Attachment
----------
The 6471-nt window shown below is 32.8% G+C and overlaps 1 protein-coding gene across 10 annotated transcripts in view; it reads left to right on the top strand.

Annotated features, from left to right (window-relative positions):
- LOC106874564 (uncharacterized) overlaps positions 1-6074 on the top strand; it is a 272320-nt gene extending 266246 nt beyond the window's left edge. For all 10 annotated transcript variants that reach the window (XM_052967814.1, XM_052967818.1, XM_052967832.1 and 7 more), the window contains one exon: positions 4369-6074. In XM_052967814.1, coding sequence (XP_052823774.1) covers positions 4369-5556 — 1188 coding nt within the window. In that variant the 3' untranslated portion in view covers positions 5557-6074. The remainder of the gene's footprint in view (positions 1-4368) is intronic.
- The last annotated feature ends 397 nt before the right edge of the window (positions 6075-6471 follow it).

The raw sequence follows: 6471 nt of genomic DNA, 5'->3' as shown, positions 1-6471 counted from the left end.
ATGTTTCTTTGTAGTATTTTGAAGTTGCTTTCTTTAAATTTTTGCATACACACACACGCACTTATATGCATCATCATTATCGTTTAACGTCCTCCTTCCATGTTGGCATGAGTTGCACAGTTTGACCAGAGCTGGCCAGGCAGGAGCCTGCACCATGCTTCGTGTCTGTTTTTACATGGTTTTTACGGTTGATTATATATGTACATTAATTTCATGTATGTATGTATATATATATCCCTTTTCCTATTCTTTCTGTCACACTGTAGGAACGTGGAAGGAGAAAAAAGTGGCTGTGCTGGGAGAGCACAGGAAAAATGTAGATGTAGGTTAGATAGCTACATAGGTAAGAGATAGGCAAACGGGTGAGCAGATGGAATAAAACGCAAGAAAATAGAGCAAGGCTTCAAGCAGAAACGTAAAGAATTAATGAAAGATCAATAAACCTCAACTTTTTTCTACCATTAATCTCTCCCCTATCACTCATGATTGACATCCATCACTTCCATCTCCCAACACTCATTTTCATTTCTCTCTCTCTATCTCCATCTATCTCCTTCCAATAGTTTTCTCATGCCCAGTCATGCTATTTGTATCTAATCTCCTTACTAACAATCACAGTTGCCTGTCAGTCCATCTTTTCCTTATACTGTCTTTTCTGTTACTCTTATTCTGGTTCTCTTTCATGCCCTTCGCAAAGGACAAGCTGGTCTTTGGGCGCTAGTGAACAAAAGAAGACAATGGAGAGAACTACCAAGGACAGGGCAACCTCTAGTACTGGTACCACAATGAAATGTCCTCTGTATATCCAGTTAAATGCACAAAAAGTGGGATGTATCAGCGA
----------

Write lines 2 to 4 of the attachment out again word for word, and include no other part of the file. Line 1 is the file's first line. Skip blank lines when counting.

Annotated features, from left to right (window-relative positions):
- LOC106874564 (uncharacterized) overlaps positions 1-6074 on the top strand; it is a 272320-nt gene extending 266246 nt beyond the window's left edge. For all 10 annotated transcript variants that reach the window (XM_052967814.1, XM_052967818.1, XM_052967832.1 and 7 more), the window contains one exon: positions 4369-6074. In XM_052967814.1, coding sequence (XP_052823774.1) covers positions 4369-5556 — 1188 coding nt within the window. In that variant the 3' untranslated portion in view covers positions 5557-6074. The remainder of the gene's footprint in view (positions 1-4368) is intronic.
- The last annotated feature ends 397 nt before the right edge of the window (positions 6075-6471 follow it).